Yesterday I was part of the opening of the Gen AI-Lab by Ecodynamics in Düsseldorf – An event hosted by CEO Hamidreza Hosseini that implemented several new insights into my brain, namely: my neural network. Which of course was, as the foundations of Deep Learning distribute to a growing number of people, the blueprint for GenAI. Artificial neural networks are the core of Generative AI and Large Language Models a central part of it; Hamidreza talked a little about it at the Startplatz in the Media Harbor of the state capital (Thanks also to Lorenz Gräf for his introduction).
We also learned about Large Language Models (LLMs), and got a deeper look at the powerful performance of ChatGPT-4 (available in the Plus plan for $20 per month by OpenAI). And it is no longer a chatbot anymore, although the most powerful today as the CEO of Ecodynamics pointed out, but expanding with its 1000+ plugins and including models into e.g. a multilingual personal assistant, a painter with DALL·E 3, and a data scientist (see “Speak” in the plugin store and “Advanced data analysis” in the ChatGPT-4 menu).
Once again this event, the experience of Hamidreza Hosseini and Stefania Kalinska (COO Ecodynamics), as well as of what some of the participants said about the restrictions and fears of using ChatGPT in their companies, made it clear, that Europe and Germany are lagging behind in this technology that is changing the present and shaping the near future. And of course not only in the development of own tools and Large Language Models for a corporate and scalable application of GenAI (although there are some promising approaches like Luminous by Aleph Alpha in Germany or Mistral AI from France  (see hugginface.co for more on AI and LLMs) – But also in the application of the leading GenAI ChatGPT.
One reason, we learned and imagined, is the fear of many managers to implement it mainly grounded in the strict German and European data protection regulations and laws. But this should not be the case, said Mr. Hosseini, because running ChatGPT on servers in Europe and people from Microsoft Azure, for example, make sure that the chatbot complies with the General Data Protection Regulation (GDPR). Just like today with corporate data in the clouds of the Windows inventor, Google, or Amazon’s AWS. So the enterprise dependency is already there – and so is the GDPR match.
But as I am a friend of Open Source, freedom, independence and competition, we should not have only one pair of shoes for the walk into the future! Or as Hamidreza said: A hybrid or different LLM solution for applying GenAI could be better in special company cases. Although from the Silicon Valley as well, Anthropic’s model Claude is a promising candidate to challenge OpenAI, since some of its leading people came from the ChatGPT company. And certainly Anthropic’s funding in the last months with more than 5.5 billion US dollars ($4 billion from Amazon) and its partnership with AWS help to cut a big piece from the GenAI cake in the near future.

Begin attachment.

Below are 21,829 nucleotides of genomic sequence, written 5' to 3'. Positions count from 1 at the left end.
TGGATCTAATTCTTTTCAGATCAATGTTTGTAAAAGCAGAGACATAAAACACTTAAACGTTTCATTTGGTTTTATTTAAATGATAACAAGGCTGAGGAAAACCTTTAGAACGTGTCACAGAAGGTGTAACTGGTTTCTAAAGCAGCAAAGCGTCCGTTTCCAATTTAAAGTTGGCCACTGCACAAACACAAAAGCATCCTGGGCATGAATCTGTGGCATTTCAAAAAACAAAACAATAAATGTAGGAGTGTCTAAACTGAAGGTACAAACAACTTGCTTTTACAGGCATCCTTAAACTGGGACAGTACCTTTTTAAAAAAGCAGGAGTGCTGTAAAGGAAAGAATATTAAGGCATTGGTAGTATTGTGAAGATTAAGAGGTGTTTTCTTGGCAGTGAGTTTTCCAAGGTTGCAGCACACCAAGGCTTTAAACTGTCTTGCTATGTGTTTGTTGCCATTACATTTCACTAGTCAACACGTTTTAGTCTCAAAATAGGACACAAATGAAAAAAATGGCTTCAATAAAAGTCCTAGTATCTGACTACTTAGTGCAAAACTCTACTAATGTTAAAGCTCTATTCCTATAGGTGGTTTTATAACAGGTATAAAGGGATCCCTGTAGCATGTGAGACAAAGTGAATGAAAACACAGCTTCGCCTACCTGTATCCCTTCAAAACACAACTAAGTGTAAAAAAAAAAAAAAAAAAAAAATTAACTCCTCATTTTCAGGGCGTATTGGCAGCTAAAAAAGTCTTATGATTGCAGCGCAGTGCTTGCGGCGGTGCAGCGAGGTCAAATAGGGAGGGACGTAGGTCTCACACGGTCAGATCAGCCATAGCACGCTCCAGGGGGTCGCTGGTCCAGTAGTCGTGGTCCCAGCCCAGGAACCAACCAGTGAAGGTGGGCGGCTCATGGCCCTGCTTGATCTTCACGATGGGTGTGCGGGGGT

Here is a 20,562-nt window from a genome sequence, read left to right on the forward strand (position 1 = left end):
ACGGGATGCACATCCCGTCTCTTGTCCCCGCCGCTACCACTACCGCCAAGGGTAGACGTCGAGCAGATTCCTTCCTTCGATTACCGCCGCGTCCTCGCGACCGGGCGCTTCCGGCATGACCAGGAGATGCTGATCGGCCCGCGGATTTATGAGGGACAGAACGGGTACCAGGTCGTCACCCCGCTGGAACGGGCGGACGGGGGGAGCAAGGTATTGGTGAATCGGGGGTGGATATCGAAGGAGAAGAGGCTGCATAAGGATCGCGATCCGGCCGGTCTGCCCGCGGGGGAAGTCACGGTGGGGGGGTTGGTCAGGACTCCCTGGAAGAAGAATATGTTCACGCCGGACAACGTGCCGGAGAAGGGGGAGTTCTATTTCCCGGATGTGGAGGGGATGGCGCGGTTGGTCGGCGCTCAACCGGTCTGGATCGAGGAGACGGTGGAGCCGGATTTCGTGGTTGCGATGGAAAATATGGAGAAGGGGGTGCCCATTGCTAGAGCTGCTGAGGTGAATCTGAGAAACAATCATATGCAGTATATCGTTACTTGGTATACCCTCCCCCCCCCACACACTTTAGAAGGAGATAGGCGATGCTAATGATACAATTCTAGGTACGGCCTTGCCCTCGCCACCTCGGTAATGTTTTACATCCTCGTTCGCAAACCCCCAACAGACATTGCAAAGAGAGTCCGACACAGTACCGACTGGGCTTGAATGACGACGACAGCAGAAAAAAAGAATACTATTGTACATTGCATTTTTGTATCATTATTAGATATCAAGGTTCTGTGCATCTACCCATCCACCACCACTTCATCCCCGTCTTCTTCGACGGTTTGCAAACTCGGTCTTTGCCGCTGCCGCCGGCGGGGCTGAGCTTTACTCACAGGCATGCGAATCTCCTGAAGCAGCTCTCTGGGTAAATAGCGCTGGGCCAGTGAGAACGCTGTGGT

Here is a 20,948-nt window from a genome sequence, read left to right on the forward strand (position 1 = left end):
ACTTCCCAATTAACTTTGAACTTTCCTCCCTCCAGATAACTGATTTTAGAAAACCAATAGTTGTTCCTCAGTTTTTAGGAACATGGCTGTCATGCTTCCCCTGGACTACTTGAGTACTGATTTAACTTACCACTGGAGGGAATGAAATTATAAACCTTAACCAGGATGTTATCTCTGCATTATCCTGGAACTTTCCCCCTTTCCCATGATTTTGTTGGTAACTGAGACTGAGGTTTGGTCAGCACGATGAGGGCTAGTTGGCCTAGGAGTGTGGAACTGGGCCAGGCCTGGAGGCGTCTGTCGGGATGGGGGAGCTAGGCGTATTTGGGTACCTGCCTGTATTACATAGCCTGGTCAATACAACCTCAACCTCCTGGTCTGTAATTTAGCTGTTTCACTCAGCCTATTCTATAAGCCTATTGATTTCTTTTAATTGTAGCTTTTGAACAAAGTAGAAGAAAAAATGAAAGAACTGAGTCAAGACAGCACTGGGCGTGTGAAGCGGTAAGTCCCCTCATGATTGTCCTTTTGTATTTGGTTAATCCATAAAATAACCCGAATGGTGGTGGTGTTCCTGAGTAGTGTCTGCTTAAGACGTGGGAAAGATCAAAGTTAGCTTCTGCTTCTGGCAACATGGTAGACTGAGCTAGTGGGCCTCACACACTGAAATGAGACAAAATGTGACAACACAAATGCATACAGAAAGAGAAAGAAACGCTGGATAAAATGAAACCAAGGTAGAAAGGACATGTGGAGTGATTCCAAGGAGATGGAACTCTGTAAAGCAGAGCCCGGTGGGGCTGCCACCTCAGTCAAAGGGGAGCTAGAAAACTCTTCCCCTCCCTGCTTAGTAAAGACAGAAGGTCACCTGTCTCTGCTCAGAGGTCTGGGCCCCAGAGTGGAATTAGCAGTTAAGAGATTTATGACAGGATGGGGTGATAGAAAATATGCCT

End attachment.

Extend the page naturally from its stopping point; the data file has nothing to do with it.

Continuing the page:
This brings me to the question, what Europe and Germany can do in getting on strongly and fast with GenAI – and not lose out on another disruptive technology. As the “chip war” has started already, another insight from my trip to Düsseldorf yesterday, it came to my mind, that Germany, France, and other countries in Europe are obviously not big enough to compete alone with the overwhelming US tech companies, and also with the Asian giants. And even if such an initiative from the Dieter Schwarz Foundation and Aleph Alpha in Germany in building the Innovation Park Artificial Intelligence is of course a step in the right direction, this may be too small to compete with the tech giants. 
So the call of the hour might be to bring together forces from Europe like the Innovation Park Artificial Intelligence, Mistral AI from France, and other European AI actors and companies. And we have a very good role model for this, going back to 1970: In those days the foundations were laid for an aerospace company that very successfully challenged the dominant Boeing Company. We are talking about Airbus, of course, and the European company is number one or number two in this industry, depending on the criteria. [4, 5]
Therefore: why not join European forces to create a true champion from the continent that has influenced the world more than any other place throughout history? Our common heritage, our diversity, but also our ability to work together without borders and by valuing our not so different cultures (as seen from a global perspective) are a solid basis for such a goal. And money is there too. Hence it is time for an “Artificial Intelligence Airbus company”!
And I hope and am optimistic that this will happen. Why? Because there are a number of people who are working towards spreading the Gen AI spirit. Hamidreza and his team are one of them! What about you?
Many greeting and all the best,
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A first draft of this article was improved by Deepl’s function “Write”, an AI company from Cologne, Germany.
The heading picture was created with Stable Diffusion, the painting GenAI developed by researchers from the L. M. University of Munich.